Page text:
‘Sweetener’ bribes for health workers to get flu vaccine

Health workers are to be bribed with chocolate and spot prizes to be vaccinated against the flu after records showed a dismal uptake of the vaccine.

Just one in four employees in hospitals, nursing homes and other long-term care facilities have been vaccinated against flu despite a three-year awareness campaign by the HSE to try to boost numbers.

Now health employers trying to encourage staff to have the free vaccine are being advised to “make it attractive”.

Among the measures suggested are incentives and rewards, such as “raffles, spot prizes, chocolates”. They are also being told to consider running competitions between departments and teams in the workplace with the uptake for each group being published for all to see.

Healthcare workers are specifically targetted, not only out of concern for their own health and the problem of absenteeism, but because they risk spreading the virus to their ill and frail patients.

Information material prepared for them warns that they could be passing on the virus without knowing as up to 50% of people who are infected show no symptoms.

The Health Protection Surveillance Centre has warned that a high uptake of the vaccine among health care workers is “vital” for infection control and said health care workers must be made see that vaccination “is integral to duty of care” for their patients.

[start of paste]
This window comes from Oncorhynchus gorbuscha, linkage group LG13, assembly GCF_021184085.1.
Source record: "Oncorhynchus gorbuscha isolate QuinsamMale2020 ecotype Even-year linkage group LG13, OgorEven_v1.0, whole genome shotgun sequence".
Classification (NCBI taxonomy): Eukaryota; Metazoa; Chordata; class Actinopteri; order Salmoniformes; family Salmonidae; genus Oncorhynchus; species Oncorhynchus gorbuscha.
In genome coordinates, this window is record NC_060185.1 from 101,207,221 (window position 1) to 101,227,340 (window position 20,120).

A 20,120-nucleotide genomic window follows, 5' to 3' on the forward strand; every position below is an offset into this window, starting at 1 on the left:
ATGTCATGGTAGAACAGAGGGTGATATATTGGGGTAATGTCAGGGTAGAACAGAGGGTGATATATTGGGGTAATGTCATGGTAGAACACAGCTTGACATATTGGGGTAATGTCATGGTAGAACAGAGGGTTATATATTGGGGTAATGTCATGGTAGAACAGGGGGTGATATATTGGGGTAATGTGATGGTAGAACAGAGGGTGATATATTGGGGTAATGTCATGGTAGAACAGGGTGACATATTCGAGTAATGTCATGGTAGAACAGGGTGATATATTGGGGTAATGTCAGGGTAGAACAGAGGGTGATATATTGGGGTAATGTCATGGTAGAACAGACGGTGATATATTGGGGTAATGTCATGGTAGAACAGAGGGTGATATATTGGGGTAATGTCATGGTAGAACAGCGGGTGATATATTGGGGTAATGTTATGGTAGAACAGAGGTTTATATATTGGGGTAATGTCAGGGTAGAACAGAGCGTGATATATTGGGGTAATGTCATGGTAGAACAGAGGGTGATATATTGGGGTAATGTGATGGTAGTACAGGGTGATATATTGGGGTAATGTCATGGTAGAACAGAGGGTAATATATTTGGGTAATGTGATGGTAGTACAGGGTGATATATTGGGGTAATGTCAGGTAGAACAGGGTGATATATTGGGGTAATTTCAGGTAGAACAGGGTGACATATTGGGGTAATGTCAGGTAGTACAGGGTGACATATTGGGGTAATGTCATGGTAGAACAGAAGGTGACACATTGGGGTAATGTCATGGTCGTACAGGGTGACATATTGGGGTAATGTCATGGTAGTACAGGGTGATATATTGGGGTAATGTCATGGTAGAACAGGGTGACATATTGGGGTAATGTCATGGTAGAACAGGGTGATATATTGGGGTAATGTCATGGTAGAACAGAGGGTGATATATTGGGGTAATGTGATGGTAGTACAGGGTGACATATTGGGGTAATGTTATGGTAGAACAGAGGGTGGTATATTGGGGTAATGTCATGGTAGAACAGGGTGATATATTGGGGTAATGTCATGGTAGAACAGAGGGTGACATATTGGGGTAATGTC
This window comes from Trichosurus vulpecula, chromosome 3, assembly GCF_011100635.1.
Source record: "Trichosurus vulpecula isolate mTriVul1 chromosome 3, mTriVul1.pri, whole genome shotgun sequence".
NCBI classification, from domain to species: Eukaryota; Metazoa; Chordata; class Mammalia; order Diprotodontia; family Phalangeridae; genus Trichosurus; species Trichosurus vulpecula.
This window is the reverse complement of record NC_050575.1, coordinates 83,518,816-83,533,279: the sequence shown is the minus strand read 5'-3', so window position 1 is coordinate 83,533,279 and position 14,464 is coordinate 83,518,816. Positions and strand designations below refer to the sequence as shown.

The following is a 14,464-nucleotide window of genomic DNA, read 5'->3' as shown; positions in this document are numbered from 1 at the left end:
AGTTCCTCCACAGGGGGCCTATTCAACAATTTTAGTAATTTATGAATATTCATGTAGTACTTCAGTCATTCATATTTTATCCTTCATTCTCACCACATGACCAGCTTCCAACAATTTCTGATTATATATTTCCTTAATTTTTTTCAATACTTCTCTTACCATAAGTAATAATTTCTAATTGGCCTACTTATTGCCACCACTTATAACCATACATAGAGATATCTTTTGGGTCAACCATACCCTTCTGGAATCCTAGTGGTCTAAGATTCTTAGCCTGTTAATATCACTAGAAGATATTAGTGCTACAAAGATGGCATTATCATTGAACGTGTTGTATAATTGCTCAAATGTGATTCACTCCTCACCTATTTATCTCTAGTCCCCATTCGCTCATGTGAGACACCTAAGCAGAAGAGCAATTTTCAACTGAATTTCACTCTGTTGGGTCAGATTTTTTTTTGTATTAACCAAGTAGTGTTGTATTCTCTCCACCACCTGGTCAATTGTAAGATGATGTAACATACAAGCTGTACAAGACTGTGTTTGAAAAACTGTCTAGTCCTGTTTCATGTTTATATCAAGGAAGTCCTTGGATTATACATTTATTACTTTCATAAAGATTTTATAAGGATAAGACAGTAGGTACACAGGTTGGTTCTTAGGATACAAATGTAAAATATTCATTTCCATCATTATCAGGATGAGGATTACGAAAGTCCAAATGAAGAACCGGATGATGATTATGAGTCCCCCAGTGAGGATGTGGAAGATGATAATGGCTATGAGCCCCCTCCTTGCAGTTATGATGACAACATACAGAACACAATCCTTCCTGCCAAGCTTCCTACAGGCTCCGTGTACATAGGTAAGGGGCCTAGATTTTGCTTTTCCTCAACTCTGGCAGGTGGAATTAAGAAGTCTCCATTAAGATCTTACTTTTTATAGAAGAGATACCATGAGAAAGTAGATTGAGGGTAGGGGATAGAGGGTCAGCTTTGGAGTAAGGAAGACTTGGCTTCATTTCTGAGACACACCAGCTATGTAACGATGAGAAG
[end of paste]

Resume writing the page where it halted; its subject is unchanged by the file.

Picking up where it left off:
It recommended last year that the HSE consider making mandatory vaccination a condition of employment, or at least introducing ‘declination’ forms which would require workers to confirm they understood the risks of not being vaccinated and to explain their reasons for declining it.

Health Minister Leo Varadkar added his voice to the concerns last week when he also said healthcare workers should be made divulge to patients whether or not they had been vaccinated.

His comments came amid warning from the HSE that flu-like illness rates had quadrupled since the start of the year, adding to the pressure on hospital emergency departments.

At least five hospitals had to activate escalation policies last week to prevent overcrowding in ED getting out of hand, resulting in the cancellation of non-emergency surgeries.

The HSE said recently it would not introduce mandatory vaccination but was considering declination forms. But in information materials currently circulating, the advice to health employers trying to boost uptake of the vaccination is to make it attractive through a range of incentives and by making it easy for staff to avail of it.

Along with the incentives and rewards, employers are advised to offer immunisation on a continuous basis, day or night, “during any contact” with workers not yet vaccinated.


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